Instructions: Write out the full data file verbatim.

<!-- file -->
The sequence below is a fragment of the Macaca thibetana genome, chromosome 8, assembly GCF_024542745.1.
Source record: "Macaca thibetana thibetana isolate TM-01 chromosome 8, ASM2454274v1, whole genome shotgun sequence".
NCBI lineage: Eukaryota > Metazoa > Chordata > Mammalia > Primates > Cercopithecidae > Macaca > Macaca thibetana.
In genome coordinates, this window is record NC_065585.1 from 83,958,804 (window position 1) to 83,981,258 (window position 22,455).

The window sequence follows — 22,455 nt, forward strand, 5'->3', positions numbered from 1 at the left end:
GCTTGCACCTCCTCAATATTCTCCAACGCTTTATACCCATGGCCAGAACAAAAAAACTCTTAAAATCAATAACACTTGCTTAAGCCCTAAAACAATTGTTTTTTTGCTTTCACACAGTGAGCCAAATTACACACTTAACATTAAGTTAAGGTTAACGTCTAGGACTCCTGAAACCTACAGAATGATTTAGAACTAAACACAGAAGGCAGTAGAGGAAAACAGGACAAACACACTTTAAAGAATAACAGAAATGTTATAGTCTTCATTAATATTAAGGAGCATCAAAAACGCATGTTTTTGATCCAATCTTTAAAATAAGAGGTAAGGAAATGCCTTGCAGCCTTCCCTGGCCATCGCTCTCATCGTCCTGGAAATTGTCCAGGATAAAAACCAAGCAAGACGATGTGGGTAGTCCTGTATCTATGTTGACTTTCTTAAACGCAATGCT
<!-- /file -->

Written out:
The sequence below is a fragment of the Macaca thibetana genome, chromosome 8, assembly GCF_024542745.1.
Source record: "Macaca thibetana thibetana isolate TM-01 chromosome 8, ASM2454274v1, whole genome shotgun sequence".
NCBI lineage: Eukaryota > Metazoa > Chordata > Mammalia > Primates > Cercopithecidae > Macaca > Macaca thibetana.
In genome coordinates, this window is record NC_065585.1 from 83,958,804 (window position 1) to 83,981,258 (window position 22,455).

The window sequence follows — 22,455 nt, forward strand, 5'->3', positions numbered from 1 at the left end:
GCTTGCACCTCCTCAATATTCTCCAACGCTTTATACCCATGGCCAGAACAAAAAAACTCTTAAAATCAATAACACTTGCTTAAGCCCTAAAACAATTGTTTTTTTGCTTTCACACAGTGAGCCAAATTACACACTTAACATTAAGTTAAGGTTAACGTCTAGGACTCCTGAAACCTACAGAATGATTTAGAACTAAACACAGAAGGCAGTAGAGGAAAACAGGACAAACACACTTTAAAGAATAACAGAAATGTTATAGTCTTCATTAATATTAAGGAGCATCAAAAACGCATGTTTTTGATCCAATCTTTAAAATAAGAGGTAAGGAAATGCCTTGCAGCCTTCCCTGGCCATCGCTCTCATCGTCCTGGAAATTGTCCAGGATAAAAACCAAGCAAGACGATGTGGGTAGTCCTGTATCTATGTTGACTTTCTTAAACGCAATGCT